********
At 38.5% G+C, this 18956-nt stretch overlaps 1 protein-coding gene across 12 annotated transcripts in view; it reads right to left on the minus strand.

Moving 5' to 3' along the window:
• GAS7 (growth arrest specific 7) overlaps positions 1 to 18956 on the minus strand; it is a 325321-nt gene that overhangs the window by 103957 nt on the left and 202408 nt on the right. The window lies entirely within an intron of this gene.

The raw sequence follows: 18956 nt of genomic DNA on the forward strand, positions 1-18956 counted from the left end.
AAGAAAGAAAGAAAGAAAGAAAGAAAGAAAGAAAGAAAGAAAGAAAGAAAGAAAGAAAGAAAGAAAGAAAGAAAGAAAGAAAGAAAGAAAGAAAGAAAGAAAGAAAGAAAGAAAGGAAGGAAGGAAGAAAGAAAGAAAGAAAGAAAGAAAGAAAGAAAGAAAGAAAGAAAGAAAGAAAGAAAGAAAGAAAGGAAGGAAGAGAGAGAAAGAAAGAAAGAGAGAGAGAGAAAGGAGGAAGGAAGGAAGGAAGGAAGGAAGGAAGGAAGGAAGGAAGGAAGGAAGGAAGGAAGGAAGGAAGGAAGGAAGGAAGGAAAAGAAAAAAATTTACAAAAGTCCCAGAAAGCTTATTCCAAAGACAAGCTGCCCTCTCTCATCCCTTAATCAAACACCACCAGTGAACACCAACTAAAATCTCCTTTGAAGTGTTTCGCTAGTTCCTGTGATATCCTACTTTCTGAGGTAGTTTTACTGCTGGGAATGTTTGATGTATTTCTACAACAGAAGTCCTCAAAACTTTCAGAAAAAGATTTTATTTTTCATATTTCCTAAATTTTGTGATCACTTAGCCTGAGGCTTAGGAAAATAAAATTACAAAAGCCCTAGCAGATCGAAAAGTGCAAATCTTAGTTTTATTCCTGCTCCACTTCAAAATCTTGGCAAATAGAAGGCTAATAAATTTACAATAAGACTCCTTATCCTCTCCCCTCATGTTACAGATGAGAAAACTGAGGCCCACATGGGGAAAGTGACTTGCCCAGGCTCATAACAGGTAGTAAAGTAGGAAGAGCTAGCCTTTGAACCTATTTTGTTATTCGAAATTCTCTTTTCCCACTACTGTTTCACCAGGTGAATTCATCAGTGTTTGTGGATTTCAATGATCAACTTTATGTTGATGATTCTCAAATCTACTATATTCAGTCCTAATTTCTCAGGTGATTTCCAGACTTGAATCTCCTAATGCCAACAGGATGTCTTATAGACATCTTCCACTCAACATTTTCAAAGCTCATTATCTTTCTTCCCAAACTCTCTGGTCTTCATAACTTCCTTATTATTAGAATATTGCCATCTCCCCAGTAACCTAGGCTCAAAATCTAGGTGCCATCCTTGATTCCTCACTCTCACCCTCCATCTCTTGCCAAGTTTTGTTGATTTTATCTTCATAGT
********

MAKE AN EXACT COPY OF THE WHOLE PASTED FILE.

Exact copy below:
At 38.5% G+C, this 18956-nt stretch overlaps 1 protein-coding gene across 12 annotated transcripts in view; it reads right to left on the minus strand.

Moving 5' to 3' along the window:
• GAS7 (growth arrest specific 7) overlaps positions 1 to 18956 on the minus strand; it is a 325321-nt gene that overhangs the window by 103957 nt on the left and 202408 nt on the right. The window lies entirely within an intron of this gene.

The raw sequence follows: 18956 nt of genomic DNA on the forward strand, positions 1-18956 counted from the left end.
AAGAAAGAAAGAAAGAAAGAAAGAAAGAAAGAAAGAAAGAAAGAAAGAAAGAAAGAAAGAAAGAAAGAAAGAAAGAAAGAAAGAAAGAAAGAAAGAAAGAAAGAAAGAAAGAAAGGAAGGAAGGAAGAAAGAAAGAAAGAAAGAAAGAAAGAAAGAAAGAAAGAAAGAAAGAAAGAAAGAAAGAAAGAAAGGAAGGAAGAGAGAGAAAGAAAGAAAGAGAGAGAGAGAAAGGAGGAAGGAAGGAAGGAAGGAAGGAAGGAAGGAAGGAAGGAAGGAAGGAAGGAAGGAAGGAAGGAAGGAAGGAAGGAAGGAAAAGAAAAAAATTTACAAAAGTCCCAGAAAGCTTATTCCAAAGACAAGCTGCCCTCTCTCATCCCTTAATCAAACACCACCAGTGAACACCAACTAAAATCTCCTTTGAAGTGTTTCGCTAGTTCCTGTGATATCCTACTTTCTGAGGTAGTTTTACTGCTGGGAATGTTTGATGTATTTCTACAACAGAAGTCCTCAAAACTTTCAGAAAAAGATTTTATTTTTCATATTTCCTAAATTTTGTGATCACTTAGCCTGAGGCTTAGGAAAATAAAATTACAAAAGCCCTAGCAGATCGAAAAGTGCAAATCTTAGTTTTATTCCTGCTCCACTTCAAAATCTTGGCAAATAGAAGGCTAATAAATTTACAATAAGACTCCTTATCCTCTCCCCTCATGTTACAGATGAGAAAACTGAGGCCCACATGGGGAAAGTGACTTGCCCAGGCTCATAACAGGTAGTAAAGTAGGAAGAGCTAGCCTTTGAACCTATTTTGTTATTCGAAATTCTCTTTTCCCACTACTGTTTCACCAGGTGAATTCATCAGTGTTTGTGGATTTCAATGATCAACTTTATGTTGATGATTCTCAAATCTACTATATTCAGTCCTAATTTCTCAGGTGATTTCCAGACTTGAATCTCCTAATGCCAACAGGATGTCTTATAGACATCTTCCACTCAACATTTTCAAAGCTCATTATCTTTCTTCCCAAACTCTCTGGTCTTCATAACTTCCTTATTATTAGAATATTGCCATCTCCCCAGTAACCTAGGCTCAAAATCTAGGTGCCATCCTTGATTCCTCACTCTCACCCTCCATCTCTTGCCAAGTTTTGTTGATTTTATCTTCATAGT